When I was about 14, and a miserable adolescent, something appallingly terrible happened at school (who knows what? I don't remember, everything was so dramatic at 14) and I decided I would kill myself. I remember being curled in a chair, thinking about how I would do it, and there was this weird audible click in my head - the only time I've ever heard it - and I realized that I could wait. The power to end things would always be there, but maybe something fun would happen tomorrow, or the next day, or next week. Even just a good laugh, or a pretty sky, or a rich dessert: it was worth sticking around for. I could kill myself after that if I still wanted to.
Best and most common-sensical decision I ever made.

(From years covering homicides, I would say the family murder-suicide thing appears very selfish on the surface, but they are usually done out of unselfish motives. Less "If I can't live, neither can they" and more "I want to save them the misery of dealing with my death/crimes/whatever." Twisted love murder-suicides are the most selfish though: "I can't live without her and she doesn't want me, therefore I will kill myself but take her with me so no one else can have her.")

And lastly, to get back on topic after all the yammering, here is the New Yorker's excellent piece about the Golden Gate Bridge and how people travel for miles to jump from it.
posted by CunningLinguist at 6:05 AM on January 27, 2005


whether or not they are making rational decisions is besides the point, legally speaking

If his lawyers have anything to do with it I'm sure his motives and rational at the time will be a major point in court. I'd say his lawyers will try using a, "not guilty by reason of insanity" defence. The prosecution, on the other hand will try arguing mens rea (guilty mind) and he is culpable.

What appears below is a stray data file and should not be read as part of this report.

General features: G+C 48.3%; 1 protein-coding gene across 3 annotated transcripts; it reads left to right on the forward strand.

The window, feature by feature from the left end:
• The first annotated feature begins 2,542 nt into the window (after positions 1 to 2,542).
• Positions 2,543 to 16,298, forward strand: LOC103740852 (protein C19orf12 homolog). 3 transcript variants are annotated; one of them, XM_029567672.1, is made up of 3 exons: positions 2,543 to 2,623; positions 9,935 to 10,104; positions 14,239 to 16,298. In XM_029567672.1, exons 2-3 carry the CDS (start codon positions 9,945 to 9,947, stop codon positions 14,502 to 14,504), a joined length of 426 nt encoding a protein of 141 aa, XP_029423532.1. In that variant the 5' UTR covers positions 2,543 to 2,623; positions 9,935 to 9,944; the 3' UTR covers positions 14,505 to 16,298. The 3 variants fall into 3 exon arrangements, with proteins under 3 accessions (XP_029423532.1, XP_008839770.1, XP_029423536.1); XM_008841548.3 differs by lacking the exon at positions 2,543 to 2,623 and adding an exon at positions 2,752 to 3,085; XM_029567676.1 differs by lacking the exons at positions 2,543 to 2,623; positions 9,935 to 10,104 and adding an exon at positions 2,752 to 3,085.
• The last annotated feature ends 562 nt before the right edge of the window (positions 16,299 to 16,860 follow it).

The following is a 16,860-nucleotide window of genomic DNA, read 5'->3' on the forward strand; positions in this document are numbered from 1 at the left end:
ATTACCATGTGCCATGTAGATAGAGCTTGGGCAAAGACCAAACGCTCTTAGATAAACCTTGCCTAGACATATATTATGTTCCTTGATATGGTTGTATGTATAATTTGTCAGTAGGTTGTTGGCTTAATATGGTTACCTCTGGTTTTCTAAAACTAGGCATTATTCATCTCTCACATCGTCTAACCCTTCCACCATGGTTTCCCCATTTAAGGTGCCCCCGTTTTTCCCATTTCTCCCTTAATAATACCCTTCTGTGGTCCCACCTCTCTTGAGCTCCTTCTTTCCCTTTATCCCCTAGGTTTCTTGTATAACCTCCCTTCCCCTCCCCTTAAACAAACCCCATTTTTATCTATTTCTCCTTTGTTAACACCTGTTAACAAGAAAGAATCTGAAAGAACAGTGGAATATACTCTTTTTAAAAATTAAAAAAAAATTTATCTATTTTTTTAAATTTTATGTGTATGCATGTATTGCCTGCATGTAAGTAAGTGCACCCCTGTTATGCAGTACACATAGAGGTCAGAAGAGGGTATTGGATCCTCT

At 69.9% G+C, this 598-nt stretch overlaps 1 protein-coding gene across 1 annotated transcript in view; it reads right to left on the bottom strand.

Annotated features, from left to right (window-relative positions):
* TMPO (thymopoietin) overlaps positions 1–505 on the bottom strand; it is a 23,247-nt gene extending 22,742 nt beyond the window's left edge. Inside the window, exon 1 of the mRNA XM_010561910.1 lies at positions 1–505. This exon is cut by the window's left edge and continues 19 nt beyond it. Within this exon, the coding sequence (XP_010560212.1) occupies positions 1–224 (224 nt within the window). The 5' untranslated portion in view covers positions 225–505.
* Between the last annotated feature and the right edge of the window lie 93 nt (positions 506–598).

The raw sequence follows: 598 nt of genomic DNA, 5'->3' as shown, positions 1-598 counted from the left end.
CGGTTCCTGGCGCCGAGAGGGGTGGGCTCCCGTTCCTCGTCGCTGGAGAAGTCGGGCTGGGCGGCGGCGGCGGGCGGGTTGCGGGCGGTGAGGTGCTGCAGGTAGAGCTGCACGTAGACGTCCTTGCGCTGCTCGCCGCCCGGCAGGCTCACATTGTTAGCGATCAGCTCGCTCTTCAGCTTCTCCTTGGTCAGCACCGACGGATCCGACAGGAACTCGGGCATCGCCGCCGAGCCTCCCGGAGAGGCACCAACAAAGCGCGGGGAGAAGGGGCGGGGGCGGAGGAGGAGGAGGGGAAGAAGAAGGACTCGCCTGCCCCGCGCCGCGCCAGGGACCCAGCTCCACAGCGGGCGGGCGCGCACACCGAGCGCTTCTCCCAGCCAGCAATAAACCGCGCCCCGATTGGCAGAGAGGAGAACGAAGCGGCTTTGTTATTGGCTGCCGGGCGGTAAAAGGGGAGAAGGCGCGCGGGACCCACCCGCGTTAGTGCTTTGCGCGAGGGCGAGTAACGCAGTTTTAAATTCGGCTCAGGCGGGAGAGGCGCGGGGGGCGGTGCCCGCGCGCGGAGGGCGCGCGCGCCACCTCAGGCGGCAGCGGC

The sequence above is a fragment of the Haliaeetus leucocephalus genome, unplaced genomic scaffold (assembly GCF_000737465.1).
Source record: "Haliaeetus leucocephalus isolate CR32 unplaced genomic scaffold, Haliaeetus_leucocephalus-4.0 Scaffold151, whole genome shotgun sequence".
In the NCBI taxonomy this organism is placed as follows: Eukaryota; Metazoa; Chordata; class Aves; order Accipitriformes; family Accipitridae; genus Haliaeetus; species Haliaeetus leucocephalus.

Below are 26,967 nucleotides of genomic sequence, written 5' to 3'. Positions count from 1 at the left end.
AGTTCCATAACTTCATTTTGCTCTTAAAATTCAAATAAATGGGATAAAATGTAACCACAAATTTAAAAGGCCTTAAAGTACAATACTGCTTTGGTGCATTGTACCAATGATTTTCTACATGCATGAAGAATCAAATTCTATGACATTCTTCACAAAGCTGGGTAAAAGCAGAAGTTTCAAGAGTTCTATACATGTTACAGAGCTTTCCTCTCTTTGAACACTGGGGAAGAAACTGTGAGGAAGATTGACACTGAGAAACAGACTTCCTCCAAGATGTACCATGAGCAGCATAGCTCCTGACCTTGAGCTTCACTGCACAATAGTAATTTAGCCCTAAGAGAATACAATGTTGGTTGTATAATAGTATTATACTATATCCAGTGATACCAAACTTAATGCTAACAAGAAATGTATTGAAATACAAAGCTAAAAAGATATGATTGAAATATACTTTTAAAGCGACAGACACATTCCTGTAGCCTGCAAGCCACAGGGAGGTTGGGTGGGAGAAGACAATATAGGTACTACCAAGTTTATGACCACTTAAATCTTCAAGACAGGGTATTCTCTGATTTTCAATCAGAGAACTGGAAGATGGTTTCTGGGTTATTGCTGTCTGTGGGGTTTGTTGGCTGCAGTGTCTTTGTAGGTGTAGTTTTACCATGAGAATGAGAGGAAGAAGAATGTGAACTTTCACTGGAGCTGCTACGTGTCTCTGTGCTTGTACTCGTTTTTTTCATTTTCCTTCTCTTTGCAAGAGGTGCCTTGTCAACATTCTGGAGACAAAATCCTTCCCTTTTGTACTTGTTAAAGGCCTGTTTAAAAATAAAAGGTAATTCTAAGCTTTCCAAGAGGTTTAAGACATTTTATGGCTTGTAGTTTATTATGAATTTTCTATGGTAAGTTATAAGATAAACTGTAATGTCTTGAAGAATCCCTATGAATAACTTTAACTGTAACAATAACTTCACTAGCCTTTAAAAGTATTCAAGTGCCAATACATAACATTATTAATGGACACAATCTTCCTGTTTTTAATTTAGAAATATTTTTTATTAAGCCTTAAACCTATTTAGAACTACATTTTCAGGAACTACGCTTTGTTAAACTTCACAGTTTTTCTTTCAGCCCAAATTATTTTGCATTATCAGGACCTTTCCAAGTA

Even in cases where someone threatens to commit suicide it still matters legally. Under those circumstances a person can be held against their will using an applicable mental health act under the, "harm to self or others" category.

What is it about suicide that drives people to do it in ways that include others, often total strangers?

Access to method of death. In rural areas you'll find statistically there are more suicides by guns because there are more guns in rural areas (for hunting, farming) than say bridges or buildings tall enough to leap from.
posted by squeak at 6:06 AM on January 27, 2005


Suicide has been around for thousands of years and was considered the honorable thing to do. There's nothing inherently selfish about suicide.
posted by xammerboy at 6:12 AM on January 27, 2005


Still, I would argue that most people who successfully commit suicide plan it very carefully, sometimes for months in advance, which makes the little-to-no effort or preparation angle seem less likely.

I would tend to agree with that, but it seems to me that many of those successful, carefully planned suicides would be private and, as such, outside of your view. Public suicides--planned or otherwise--get more news because they were public, which has the side-effect of making it seem like they're in the majority.

According to this page, "Firearms are the most commonly used method of suicide for men and women, accounting for 60 percent of all suicides. [...] The second most common method for men is hanging; for women, the second most common method is self-poisoning including drug overdose."

It doesn't say, of course, whether the majority of those were carried out in private or in public, but I'd be willing to bet that the vast majority is still safely in the "private" realm.
posted by abiku at 6:20 AM on January 27, 2005